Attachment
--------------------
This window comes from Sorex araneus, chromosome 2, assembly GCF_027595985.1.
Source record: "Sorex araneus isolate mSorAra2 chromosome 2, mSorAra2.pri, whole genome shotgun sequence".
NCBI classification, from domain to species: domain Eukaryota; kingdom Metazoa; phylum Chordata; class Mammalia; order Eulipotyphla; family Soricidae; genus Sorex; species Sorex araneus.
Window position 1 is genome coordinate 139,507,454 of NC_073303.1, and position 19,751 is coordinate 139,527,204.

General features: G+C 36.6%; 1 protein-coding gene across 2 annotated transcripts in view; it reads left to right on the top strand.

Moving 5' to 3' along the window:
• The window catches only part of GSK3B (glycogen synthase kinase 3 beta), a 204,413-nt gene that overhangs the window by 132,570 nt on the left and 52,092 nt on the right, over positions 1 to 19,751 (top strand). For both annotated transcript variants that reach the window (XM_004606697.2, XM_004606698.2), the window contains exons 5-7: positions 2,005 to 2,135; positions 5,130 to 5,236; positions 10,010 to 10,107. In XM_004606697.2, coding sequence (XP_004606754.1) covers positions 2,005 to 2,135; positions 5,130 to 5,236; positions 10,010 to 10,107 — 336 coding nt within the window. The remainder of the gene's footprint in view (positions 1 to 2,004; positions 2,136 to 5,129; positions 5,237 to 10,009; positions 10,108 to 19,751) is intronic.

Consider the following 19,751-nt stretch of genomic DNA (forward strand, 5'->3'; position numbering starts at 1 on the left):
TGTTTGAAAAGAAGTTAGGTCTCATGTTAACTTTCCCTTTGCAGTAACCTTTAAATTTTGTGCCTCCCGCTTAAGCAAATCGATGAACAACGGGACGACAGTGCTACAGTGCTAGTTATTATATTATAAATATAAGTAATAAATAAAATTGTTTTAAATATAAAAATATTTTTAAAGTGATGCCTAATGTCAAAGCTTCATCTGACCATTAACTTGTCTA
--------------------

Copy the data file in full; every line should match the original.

This window comes from Sorex araneus, chromosome 2, assembly GCF_027595985.1.
Source record: "Sorex araneus isolate mSorAra2 chromosome 2, mSorAra2.pri, whole genome shotgun sequence".
NCBI classification, from domain to species: domain Eukaryota; kingdom Metazoa; phylum Chordata; class Mammalia; order Eulipotyphla; family Soricidae; genus Sorex; species Sorex araneus.
Window position 1 is genome coordinate 139,507,454 of NC_073303.1, and position 19,751 is coordinate 139,527,204.

General features: G+C 36.6%; 1 protein-coding gene across 2 annotated transcripts in view; it reads left to right on the top strand.

Moving 5' to 3' along the window:
• The window catches only part of GSK3B (glycogen synthase kinase 3 beta), a 204,413-nt gene that overhangs the window by 132,570 nt on the left and 52,092 nt on the right, over positions 1 to 19,751 (top strand). For both annotated transcript variants that reach the window (XM_004606697.2, XM_004606698.2), the window contains exons 5-7: positions 2,005 to 2,135; positions 5,130 to 5,236; positions 10,010 to 10,107. In XM_004606697.2, coding sequence (XP_004606754.1) covers positions 2,005 to 2,135; positions 5,130 to 5,236; positions 10,010 to 10,107 — 336 coding nt within the window. The remainder of the gene's footprint in view (positions 1 to 2,004; positions 2,136 to 5,129; positions 5,237 to 10,009; positions 10,108 to 19,751) is intronic.

Consider the following 19,751-nt stretch of genomic DNA (forward strand, 5'->3'; position numbering starts at 1 on the left):
TGTTTGAAAAGAAGTTAGGTCTCATGTTAACTTTCCCTTTGCAGTAACCTTTAAATTTTGTGCCTCCCGCTTAAGCAAATCGATGAACAACGGGACGACAGTGCTACAGTGCTAGTTATTATATTATAAATATAAGTAATAAATAAAATTGTTTTAAATATAAAAATATTTTTAAAGTGATGCCTAATGTCAAAGCTTCATCTGACCATTAACTTGTCTA